This is a continuation of Part 1.
The first part of the series focused on an Udoo Bolt. To augment with something low-powered, I added a Raspberry Pi 4 with 8GB RAM as an always-on server in the local network. This server is quite powerful, the preliminary aim with the RP4 was to set up a network level ad-blocker than individual adblockers on a browser level. As things progressed, the overall usage of the RPI has also increased dramatically. It is now running a bunch of different applications.
The first part of the run was getting to use PiHole. It is an open-source project that aims to set up a network-level adblocker which automatically filters the requests. The overall process of setting up a PiHole was very simple. I just had to setup a very nice
docker-compose.yml file that made it easy to run and add this docker image to the service so that it automatically came online whenever the pi rebooted.
Once, this was up and running, the only other requirement is on the router level, to setup a fixed IP for the RP4 and setting it up as the target DNS server. This made sure that the requests were routed through the RP4.
- Now I have a perfectly functional network level ad-blocker on all my systems, especially for the phones.
- All the networked-devices such as the smart-TV and other smart devices no longer phone home. My smart-TV is notorious for this behaviour as the logs on the piHole indicate that the TV phones home quite a lot
- If needed, this DNS server can also be a VPN server allowing to change geographical locations for different services.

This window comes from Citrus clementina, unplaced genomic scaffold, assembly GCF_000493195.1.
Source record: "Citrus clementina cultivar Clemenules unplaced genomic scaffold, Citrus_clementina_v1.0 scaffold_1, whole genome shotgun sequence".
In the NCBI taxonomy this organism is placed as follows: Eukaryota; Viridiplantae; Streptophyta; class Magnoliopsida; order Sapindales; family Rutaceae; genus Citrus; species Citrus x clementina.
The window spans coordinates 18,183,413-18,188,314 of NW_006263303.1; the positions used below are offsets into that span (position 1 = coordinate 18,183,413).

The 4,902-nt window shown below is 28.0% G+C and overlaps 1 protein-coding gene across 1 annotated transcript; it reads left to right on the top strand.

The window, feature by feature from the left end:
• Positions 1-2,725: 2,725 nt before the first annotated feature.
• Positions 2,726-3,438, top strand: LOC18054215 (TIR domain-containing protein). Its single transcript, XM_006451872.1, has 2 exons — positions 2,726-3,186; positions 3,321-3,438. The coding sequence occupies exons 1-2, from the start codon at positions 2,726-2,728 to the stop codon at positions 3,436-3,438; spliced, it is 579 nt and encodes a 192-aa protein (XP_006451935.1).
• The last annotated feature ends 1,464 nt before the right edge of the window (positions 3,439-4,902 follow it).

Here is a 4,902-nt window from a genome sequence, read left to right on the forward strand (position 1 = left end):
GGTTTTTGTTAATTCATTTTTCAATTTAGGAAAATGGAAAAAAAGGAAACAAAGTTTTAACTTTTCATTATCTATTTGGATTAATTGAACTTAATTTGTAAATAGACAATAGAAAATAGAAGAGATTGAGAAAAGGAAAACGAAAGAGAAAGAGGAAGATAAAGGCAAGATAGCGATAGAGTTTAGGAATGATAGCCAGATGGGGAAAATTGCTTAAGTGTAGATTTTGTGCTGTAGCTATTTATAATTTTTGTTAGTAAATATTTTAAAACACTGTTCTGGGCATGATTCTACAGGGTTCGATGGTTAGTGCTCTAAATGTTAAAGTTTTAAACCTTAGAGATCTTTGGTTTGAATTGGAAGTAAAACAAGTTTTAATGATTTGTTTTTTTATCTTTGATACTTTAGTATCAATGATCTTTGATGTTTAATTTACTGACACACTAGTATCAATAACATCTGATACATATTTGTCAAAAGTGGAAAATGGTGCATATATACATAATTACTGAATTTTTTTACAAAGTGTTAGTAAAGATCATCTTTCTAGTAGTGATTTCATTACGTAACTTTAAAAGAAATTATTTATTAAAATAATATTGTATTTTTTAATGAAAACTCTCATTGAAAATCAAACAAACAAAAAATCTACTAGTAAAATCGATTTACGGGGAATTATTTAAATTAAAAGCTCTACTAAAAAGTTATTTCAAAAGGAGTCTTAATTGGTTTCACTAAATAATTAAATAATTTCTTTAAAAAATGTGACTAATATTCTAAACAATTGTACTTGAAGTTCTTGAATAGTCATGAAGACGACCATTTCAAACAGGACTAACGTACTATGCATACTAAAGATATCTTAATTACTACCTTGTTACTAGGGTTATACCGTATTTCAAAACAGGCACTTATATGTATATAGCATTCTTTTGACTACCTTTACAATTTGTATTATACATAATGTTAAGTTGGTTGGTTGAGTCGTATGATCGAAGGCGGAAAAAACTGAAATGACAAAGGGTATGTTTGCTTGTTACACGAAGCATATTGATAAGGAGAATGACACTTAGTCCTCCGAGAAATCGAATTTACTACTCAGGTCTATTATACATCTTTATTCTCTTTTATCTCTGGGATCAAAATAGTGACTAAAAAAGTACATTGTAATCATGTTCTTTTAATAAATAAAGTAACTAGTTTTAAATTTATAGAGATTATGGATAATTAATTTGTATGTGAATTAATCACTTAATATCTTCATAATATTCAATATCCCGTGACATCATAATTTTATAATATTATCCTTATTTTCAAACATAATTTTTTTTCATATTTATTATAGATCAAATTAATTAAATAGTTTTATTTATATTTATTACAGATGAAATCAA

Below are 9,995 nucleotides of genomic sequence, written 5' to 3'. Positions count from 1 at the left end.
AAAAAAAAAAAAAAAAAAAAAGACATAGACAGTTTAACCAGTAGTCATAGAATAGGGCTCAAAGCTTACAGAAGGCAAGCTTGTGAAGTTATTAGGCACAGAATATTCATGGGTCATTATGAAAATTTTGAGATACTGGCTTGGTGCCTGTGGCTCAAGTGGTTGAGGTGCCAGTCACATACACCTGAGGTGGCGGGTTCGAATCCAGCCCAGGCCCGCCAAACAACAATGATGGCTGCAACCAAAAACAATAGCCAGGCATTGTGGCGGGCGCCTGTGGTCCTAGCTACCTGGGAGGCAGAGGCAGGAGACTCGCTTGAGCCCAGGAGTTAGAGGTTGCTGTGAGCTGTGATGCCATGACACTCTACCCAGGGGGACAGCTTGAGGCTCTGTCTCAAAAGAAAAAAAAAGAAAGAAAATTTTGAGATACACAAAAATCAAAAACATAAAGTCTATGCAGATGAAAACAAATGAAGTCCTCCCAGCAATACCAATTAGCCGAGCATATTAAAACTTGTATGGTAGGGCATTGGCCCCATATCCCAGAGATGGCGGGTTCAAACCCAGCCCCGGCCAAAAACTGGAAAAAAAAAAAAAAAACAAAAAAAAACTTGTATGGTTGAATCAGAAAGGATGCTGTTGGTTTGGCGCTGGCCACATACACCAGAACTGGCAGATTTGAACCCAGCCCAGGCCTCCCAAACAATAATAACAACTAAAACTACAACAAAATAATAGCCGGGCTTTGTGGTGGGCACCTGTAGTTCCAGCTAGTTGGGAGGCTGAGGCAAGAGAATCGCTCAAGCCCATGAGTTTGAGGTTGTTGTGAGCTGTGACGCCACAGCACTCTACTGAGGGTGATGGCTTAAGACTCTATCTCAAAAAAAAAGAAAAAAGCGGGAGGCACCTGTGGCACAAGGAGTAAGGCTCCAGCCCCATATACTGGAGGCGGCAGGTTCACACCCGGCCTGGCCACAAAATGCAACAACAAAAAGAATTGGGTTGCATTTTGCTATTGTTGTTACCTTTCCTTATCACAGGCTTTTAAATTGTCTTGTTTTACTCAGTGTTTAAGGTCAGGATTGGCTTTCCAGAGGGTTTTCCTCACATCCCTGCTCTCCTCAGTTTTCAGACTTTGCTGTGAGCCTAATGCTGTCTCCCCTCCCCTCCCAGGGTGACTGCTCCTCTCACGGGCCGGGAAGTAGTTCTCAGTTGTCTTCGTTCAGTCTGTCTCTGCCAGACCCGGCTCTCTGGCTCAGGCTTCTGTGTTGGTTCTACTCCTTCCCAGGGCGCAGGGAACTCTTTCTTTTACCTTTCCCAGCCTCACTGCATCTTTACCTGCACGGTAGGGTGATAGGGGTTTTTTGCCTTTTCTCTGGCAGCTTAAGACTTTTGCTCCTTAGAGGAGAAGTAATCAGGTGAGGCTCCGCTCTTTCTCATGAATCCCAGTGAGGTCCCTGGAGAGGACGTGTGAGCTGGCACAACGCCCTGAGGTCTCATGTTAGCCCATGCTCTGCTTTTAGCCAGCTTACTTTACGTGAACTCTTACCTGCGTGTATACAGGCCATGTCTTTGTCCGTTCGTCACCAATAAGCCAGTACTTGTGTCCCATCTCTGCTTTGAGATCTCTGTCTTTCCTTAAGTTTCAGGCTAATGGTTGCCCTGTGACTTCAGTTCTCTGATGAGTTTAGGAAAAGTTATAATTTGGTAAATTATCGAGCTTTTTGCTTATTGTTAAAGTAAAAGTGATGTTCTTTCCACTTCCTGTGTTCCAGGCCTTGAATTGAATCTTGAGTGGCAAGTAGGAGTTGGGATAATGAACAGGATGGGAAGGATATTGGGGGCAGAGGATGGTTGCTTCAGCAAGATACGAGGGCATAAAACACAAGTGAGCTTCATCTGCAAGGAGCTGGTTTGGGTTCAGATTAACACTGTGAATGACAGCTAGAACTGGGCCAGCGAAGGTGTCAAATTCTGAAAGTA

Calibre is an open-source E-book management system. The best part of Calibre is the ability to take in Amazon’s proprietary format(s):
.azw and generate more commonly usable format:
.epub. This allows for inter-operability and reduces the walled garden approach to the ebooks you get to buy on Amazon Kindle Store.
The best part of Calibre is that you can setup a server that allows for adding and downloading the books from your library quite easily. It is a very simple server that can be launched from the command-line that allows for importing, exporting and even reading a book from one of the bookshelves.
- Reduce the dependence on one single store for getting ebooks.
- Enables freedom of usage with the ebooks: conversions, DRM-removal and using your purchased books with more freedom
- Adds ability to manage e-books better while allowing imports and exports
SycnThing is an open-source, continouous file-synchronization tool. It is basically dropbox but open-source. And my pi is the synchronisation agent for my notes that is done using Obsidian to synchronise my work laptop, and my desktop. Since my desktop is not always on, this in-between setup allows for my work laptop to synchronise well with my desktop.
- Freedom of synchronisation of my text-only notes
- Writing a linux service makes sure that the service auto-runs and the web-ui is always available on the default port on the local network
- Keeps my notes up-to-date without any issues across my systems
So, that is the current state of my home-electronics network. A raspberry pi that handles the advertisement blocking on the DNS level and a bunch of web-UI tools to help with library management of books and note synchronisation. Stay tuned for more in the Home Electronics series, hoping to add a bunch more of usefulness in the system in the future.